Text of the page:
Orientalism

The events of September 11, 2001 have also fundamentally changed public perceptions and the nature of public discourses about the cultural “others,” in particular the Muslim and Middle Eastern populations in Germany and Europe, resulting in a need for new frameworks for how we approach the very concept of Orientalism. To grasp this new understanding this cluster will aim to mediate post-colonial theory with models that take into account the national and cultural history as well as the political situatedness of Germany in Europe. Moreover, for a more nuanced understanding of the specificities and complexities of German Orientalist discourses, it is necessary to use a genuinely interdisciplinary approach that provides historical scope and explores the issue from a number of different perspectives (such as literary and cultural studies,film and media studies, and political science and discourse analysis. Members of the Orientalism Cluster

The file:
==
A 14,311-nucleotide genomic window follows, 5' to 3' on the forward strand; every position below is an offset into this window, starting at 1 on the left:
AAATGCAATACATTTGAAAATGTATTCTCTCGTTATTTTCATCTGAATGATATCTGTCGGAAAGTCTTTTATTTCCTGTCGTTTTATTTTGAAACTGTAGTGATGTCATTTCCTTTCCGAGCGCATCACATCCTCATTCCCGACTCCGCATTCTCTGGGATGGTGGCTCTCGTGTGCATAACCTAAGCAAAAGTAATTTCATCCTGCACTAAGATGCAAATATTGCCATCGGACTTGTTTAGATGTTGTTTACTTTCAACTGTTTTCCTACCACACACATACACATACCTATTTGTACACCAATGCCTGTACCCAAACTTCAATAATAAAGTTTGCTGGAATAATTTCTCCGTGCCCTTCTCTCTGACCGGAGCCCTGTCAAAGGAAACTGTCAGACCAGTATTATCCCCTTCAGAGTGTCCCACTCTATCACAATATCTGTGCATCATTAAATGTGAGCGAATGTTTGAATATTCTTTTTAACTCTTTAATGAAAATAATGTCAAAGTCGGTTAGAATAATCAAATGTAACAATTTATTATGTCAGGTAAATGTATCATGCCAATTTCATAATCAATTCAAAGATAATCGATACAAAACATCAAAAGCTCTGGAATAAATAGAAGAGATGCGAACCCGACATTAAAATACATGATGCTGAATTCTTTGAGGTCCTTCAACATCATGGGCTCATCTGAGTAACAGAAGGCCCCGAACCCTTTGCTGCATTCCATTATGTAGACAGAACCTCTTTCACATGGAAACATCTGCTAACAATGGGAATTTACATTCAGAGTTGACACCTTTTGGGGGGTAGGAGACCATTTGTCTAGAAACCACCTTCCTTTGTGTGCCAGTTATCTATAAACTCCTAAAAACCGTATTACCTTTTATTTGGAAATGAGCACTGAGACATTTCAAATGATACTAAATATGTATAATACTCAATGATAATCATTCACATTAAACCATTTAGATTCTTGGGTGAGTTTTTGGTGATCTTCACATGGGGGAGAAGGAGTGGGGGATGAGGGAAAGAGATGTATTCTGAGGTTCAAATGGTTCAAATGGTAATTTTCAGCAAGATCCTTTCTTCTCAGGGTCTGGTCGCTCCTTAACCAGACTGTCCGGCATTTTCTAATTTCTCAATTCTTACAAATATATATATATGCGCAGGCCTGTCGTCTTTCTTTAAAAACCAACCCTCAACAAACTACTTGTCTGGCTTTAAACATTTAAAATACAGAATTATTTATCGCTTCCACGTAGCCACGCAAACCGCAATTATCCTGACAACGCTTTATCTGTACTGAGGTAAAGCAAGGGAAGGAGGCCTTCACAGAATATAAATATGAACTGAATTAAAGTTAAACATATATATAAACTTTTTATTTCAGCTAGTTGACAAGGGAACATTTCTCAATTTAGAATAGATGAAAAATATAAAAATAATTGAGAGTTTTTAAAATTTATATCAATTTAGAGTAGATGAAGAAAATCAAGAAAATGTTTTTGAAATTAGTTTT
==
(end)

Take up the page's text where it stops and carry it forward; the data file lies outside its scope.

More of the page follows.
During the first symposium "East meets West - German Orientalisms" at the University of Victoria (October 2011) scholarsdiscussed the need to revisit assumptions about German Orientalisms. For one, they found necessary to re-assess what used to be largely a philological discourse and understanding of the Orient and to re-position German Orientalisms in the context of current debates in post-colonial theory. Moreover, the events of September 11, 2001, have fundamentally changed public perceptions and the nature of the discourses about the cultural "others" in Germany and Europe, resulting in a need for new frameworks for how we approach the very concept of Orientalism. GermanStudies.ca invited participants of the cluster to summarize their contributions in short video clips.

Elena Pnevmonidou, initiator of the German Orientalisms cluster, explains in the first video contribution the research topics of the cluster "East meets West - German Orientalisms". In her second video clip Elena Pnevmonidou talks about the panels of the research cluster meeting and the importance of Friedrich Hoelderlin's novel "Hyperion" for the discussion about "German Orientalisms". Paul Peters, McGill University, summarizes his talk for te research cluster meeting "East meets West - German Orientalisms" and Bernd Hamacher, University of Hamburg, talks about the future aspects of the research cluster "German Orientalisms". Oliver Schmidtke, University of Victoria, summarizes his talk "The cultural-religious (Muslim) "other" in contemporary Europe. Analyzing public discourse on migrants and minorities in Germany".